Can a cataract operation cause a detached retina?
Although cataract surgery does increase the chance of retinal detachment, the risk is low, that is less than 2% over 20 years; and the benefits of cataract surgery ordinarily far outweigh the risk of retinal detachment.
How common is retinal tear after cataract surgery?
Posterior capsular tears occur at a rate of 0.29% to 2.7% after cataract surgery, and zonular dehiscence occurs at a rate of 0.29% to 0.9%. The increased risk of RD is likely secondary to vitreous loss and the resulting undue traction on the peripheral retina.
What are the symptoms of retinal detachment after cataract surgery?
- The sudden appearance of many floaters — tiny specks that seem to drift through your field of vision.
- Flashes of light in one or both eyes (photopsia)
- Blurred vision.
- Gradually reduced side (peripheral) vision.
- A curtain-like shadow over your visual field.
How soon after cataract surgery can retinal detachment occur?
The mean pooled time to RD following surgery was 23.12 months (95% CI: 17.79–28.45 months) with high heterogeneity between studies ( , ). Meta-analytic pooling for the risk of retinal detachment revealed a risk of 1.167% (95% CI: 0.900 to 1.468, , ).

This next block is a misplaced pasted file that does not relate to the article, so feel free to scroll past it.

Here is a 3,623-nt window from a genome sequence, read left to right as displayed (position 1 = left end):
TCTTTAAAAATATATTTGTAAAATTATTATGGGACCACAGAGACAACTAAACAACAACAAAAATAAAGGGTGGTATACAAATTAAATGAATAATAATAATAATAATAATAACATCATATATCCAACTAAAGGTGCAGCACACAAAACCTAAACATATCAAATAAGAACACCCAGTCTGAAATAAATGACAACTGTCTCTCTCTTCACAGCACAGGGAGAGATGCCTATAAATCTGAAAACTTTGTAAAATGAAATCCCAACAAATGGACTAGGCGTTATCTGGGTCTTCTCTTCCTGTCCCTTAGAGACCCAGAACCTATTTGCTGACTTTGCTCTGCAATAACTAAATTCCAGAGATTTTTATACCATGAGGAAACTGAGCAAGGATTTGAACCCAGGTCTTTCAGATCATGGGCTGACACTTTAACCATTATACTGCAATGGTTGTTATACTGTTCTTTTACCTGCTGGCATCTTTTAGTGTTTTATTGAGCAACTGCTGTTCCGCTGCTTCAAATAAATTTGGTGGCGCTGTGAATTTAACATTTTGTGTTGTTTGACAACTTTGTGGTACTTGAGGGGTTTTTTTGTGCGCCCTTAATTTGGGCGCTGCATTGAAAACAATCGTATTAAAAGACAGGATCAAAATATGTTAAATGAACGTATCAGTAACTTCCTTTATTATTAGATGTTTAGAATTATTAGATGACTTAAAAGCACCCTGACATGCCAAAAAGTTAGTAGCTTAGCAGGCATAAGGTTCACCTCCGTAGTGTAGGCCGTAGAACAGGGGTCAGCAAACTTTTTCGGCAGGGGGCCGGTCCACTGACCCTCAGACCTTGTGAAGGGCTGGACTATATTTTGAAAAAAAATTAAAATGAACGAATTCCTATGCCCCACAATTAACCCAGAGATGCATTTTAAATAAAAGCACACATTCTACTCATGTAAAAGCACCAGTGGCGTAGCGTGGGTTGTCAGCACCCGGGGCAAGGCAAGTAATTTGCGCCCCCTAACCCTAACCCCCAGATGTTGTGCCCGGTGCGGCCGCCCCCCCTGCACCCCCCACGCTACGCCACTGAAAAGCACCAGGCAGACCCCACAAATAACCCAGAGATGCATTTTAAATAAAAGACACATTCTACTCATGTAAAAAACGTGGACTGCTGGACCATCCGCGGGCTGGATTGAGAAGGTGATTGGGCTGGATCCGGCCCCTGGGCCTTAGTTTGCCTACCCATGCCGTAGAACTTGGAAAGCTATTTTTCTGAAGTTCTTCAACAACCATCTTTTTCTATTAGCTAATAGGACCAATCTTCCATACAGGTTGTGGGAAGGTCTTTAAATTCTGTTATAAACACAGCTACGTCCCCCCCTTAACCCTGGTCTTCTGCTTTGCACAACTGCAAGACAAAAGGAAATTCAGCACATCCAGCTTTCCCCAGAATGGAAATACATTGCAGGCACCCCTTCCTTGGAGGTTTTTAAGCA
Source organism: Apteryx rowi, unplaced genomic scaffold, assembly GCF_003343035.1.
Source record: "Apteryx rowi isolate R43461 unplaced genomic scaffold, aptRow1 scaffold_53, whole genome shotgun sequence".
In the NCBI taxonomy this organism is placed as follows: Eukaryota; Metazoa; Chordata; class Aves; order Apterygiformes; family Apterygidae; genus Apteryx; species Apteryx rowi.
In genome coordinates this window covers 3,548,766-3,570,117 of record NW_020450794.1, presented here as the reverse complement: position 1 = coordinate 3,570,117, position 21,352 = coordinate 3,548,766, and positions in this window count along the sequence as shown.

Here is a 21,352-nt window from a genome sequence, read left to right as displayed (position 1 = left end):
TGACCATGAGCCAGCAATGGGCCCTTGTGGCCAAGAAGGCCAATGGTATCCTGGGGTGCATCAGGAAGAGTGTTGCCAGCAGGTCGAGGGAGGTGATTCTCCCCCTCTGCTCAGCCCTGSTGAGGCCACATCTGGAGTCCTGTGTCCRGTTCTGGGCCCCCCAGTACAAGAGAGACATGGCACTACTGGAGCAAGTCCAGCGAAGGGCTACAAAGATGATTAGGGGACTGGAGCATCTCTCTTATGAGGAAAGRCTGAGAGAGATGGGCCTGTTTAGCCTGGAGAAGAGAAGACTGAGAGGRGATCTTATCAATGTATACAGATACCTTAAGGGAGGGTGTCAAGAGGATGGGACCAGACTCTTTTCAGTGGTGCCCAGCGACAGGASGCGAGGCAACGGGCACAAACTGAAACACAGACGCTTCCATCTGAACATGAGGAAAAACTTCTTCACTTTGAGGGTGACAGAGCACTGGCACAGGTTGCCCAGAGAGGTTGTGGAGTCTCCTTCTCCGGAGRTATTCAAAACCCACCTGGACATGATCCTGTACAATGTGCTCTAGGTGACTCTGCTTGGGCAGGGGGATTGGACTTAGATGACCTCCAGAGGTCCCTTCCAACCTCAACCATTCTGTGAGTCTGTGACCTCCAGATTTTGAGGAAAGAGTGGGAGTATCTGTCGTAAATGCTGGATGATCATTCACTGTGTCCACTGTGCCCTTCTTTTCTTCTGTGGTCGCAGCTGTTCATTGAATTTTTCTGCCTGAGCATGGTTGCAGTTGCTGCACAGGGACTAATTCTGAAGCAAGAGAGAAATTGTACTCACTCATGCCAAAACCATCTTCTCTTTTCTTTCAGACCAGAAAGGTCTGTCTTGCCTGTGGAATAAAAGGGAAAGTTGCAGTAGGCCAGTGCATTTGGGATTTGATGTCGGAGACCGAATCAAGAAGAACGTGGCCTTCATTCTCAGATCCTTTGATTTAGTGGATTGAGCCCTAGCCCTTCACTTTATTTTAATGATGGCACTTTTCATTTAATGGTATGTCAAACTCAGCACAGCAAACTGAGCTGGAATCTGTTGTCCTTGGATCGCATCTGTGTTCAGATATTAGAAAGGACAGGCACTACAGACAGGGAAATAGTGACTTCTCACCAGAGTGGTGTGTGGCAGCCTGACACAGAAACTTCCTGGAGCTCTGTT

What is the most common cause of retinal detachment?
Rhegmatogenous: The most common cause of retinal detachment happens when there’s a small tear in your retina. Eye fluid called vitreous can travel through the tear and collect behind the retina. It then pushes the retina away, detaching it from the back of your eye.
What are the side effects of retinal detachment surgery?
Possible complications of surgery for retinal detachment
- Cataract formation (loss of clarity of the lens of the eye).
- Glaucoma (raised pressure in the eye).
- Haemorrhage (bleeding) into the vitreous cavity.
- Vision loss.
- Loss of the eye, although with modern surgical techniques this is a very unlikely outcome.
How do you know if you have a retinal tear?
A sudden appearance of light flashes, which could be the first stage of a retinal tear or detachment. Having a shadow appear in your peripheral (side) field of vision. Seeing a gray curtain slowly moving across your field of vision. Experiencing a sudden decrease in vision, including focusing trouble and blurred vision.
How quickly must a detached retina be treated?
If your retina has detached, you’ll need surgery to repair it, preferably within days of a diagnosis. The type of surgery your surgeon recommends will depend on several factors, including how severe the detachment is.